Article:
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The Brazilian Uru SMG: A Study in Simplicity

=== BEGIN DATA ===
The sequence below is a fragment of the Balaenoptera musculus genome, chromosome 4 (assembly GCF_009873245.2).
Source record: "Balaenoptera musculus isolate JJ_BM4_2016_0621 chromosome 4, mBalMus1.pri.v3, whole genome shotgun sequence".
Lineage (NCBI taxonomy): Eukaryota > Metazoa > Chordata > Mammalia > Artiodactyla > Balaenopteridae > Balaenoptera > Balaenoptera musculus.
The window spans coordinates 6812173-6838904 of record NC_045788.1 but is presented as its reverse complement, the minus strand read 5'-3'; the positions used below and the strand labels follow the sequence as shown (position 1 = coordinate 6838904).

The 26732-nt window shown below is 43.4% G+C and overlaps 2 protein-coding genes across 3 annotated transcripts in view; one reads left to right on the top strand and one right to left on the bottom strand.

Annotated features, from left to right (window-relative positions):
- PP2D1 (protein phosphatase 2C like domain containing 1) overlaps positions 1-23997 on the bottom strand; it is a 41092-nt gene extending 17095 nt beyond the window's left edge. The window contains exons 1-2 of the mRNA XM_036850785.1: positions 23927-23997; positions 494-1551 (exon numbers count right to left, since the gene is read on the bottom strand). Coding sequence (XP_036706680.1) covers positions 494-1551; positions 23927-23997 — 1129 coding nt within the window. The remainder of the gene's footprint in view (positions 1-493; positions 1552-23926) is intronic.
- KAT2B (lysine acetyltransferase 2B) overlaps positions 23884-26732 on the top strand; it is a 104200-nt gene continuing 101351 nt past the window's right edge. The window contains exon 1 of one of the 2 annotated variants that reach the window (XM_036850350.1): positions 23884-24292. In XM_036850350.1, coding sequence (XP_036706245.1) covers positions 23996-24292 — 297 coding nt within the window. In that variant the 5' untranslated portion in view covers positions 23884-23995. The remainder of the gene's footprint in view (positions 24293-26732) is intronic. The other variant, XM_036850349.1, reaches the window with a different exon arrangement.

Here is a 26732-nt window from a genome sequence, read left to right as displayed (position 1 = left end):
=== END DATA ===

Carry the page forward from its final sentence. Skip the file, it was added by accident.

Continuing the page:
hey guys thanks for tuning in to another video on forgottenweapons.com I’m Ian McCollum i’m here at the rock island auction house taking a look at some of the guns that are coming up for sale in their May of 2017 premier auction and this is a really unusual submachine gun to find in the united states this is a Mekanika Uru, Uru being the name of a tropical rainforest bird in Brazil and this is a brazilian manufacturer submachine gun they are quite rare in the United States as I said they only made about 10,000 of these they were manufactured from 77 to 1985 development began in 1974 the designer was a guy named Olympio Vieira de Mello or something like that my Portuguese is non-existent and this is what makes this really interesting to me it’s not so much the outside but rather the inside this is a very this was designed from the ground up to be a very cost-effective simple and efficient submachine gun and it really kinda actually does that really well so why don’t we go straight to disassembly this thing has only 17 parts and no pins and no screws how does that work let’s find out the rate of fire that the designer chose for the euro is about 750 rounds per minute I think that’s a little fast but it’s certainly not uncommon it is chambered for standard 9 millimeter Parabellum uses a 30-round magazine following the idea of minimizing the number of pins and screws and whatnot the magazine catch is a flat leaf spring so you grab this and pull it backwards and you can slide the magazine out 30 rounds it is a single feed position magazine meaning that the two stacks of cartridges in the mag taper to a single one at the top that’s a little easier to design the gun around because it means you only have one position where cartridges will ever feed from instead of having to design the gun to feed from to left and right however these are less reliable in general and a little harder to load magazines for the single feed designs. Now disassembly will start with the buttstock we have a little spring-loaded detent here push it in, rotate and stock comes off this does leave a gun which can be fired in a two-handed grip like this very easily if that’s what you want to do I will point out these were actually adopted by both the Brazilian Army and a number of Brazilian police forces state and local police forces so they did see official government use and while we’re here there are the markings that pretty much covers everything it’s all right on the side there manufacturer Uru nine-millimeter Mekanika was the company that designed them, and there you go made in brazil now moving on with disassembly we’re going to take the barrel out it is simply threaded so little spring detent to keep it from falling out that’s unthreaded that all comes out with the barrel now out we can separate the upper from the lower receivers you’ll notice on this receiver tube we have a pair of flat steel plates that have been welded into place these contain the sights so there’s our rear sight aperture and also the sling swivels there’s the rear sling swivel there’s the front one that thing doesn’t even count as a front sight blade it’s more like a front sight nubben but that’s what it’s there for and then each of those plates also has a hole in it the rear one has a detent the front one has a solid peg coming out and to separate the upper from the lower you just push this detent in and pull the lower down off you’d normally do that probably with a cartridge I’m going to do it with a little punch ’cause it’s what I’ve got available there is our fire control group magazine well and general lower assembly this now contains the bolt and recoil spring assembly I can pull the bolt handle out once the bolt is forward in the ejection port here and then all the other bits come out as well so we have our bolt we have a recoil buffer pad here this is not in the greatest shape you’d want to replace that if you’re going to shoot it and a captive recoil spring the bolt is very simple fixed firing pin basically the only moving part you’ve got in there is the extractor else we just have cutouts for the seer and the ejector and then this circular cut out is where the recoil spring sits it has that lozenge shape retaining plate at the front so it sits right there and then compresses like so when the bolt travels and looking inside the fire control group things are really simple so this guy right here sort of is a pin but it’s more of a dowel certainly not a roll pin and the trigger actually doesn’t really pivot so much as it slides on that round piece and the trigger spring is right down there and it is actually just a flat spring that the trigger is bending down we have a safety on this side that’s automatic that’s semi-automatic and that is safe and what that is doing is rotating this bar so in safe you’ll see there’s no cut out so the trigger can’t come farther far back which means it can’t come far enough back to release the sear in semi-auto allows the trigger and sear to come back but you can see they’re cut out on the bottom there and the trigger can’t come far enough back or far enough up to fully release and not catch so what happens here is this will allow the bolt to drop but it will catch on each shop and what happens there is when the trigger is all the way pulled back it catches on this rear sear engagement surface when you let go of the trigger this comes up slightly the bolt will drop from this sear engagement to that one and catch there and that’s how that’s your functional disconnector then then on full auto this is held down far enough that the rear engagement surface never connects or one of the two never connects so the bolt simply continues cycling back and forth and firing as long as you hold the trigger down really pretty clever simple cheap a lot of things submachine guns are supposed to be so basically a stamped steel ejector right there magazine well is a couple layers that are sheet or a spot welded together I presume you can see the spot welds right there and then lastly we have this component sitting back here this pivots on the selector bar rod and it’s just got a little weak in spring back here moves back and forth and doesn’t appear to do anything this is a drop safety so what happens is if the gun is if the bolt is forward and it’s dropped on the rear end of the gun you’ll get inertia that will cause the bolt to cycle backwards and the safety issue with submachine guns is that if the bolt comes back just far enough to clear the magazine and pick up a cartridge but not far enough to catch on the sear it will then take that cartridge go forward and because it has a fixed firing pin fire as soon as it closes that’s a an inadvertent accidental discharge with a submachine gun and it’s a dangerous condition so what they have here is this piece which is much lighter than the bolt and under much less spring tension so if you drop the gun this if you drop it on the rear end this will compress backwards which lifts it up and it does that faster than the bolt will move because the bolt is much heavier and slower to accelerate so that when you drop the gun by the time the bolt moves back this will have slammed backwards the bolt will hit that solid surface right there and will be unable to move far enough to pick up a cartridge that is a really clever little drop safety all right there you have one field stripped Uru Brazilian military and police submachine gun really interesting exercise in simplicity of manufacture and design so a few years ago parts kits showed up for the Urus this is the first time I’ve actually seen a complete one I don’t know how many are on the registry here in the US but it’s not very many it is certainly cool to find a transferable one you know if you’re into unusual submachine guns this one kind of fits the bill in a way you wouldn’t expect just from looking at it on the outside so if you’re interested in having it yourself as long as you can pass the nfa background check take a look at the description text below you’ll find the link there to Rock Island catalog page on this guy you can check out their pictures and description place a bit online come here and participate live in the auction or bid by phone thanks for watching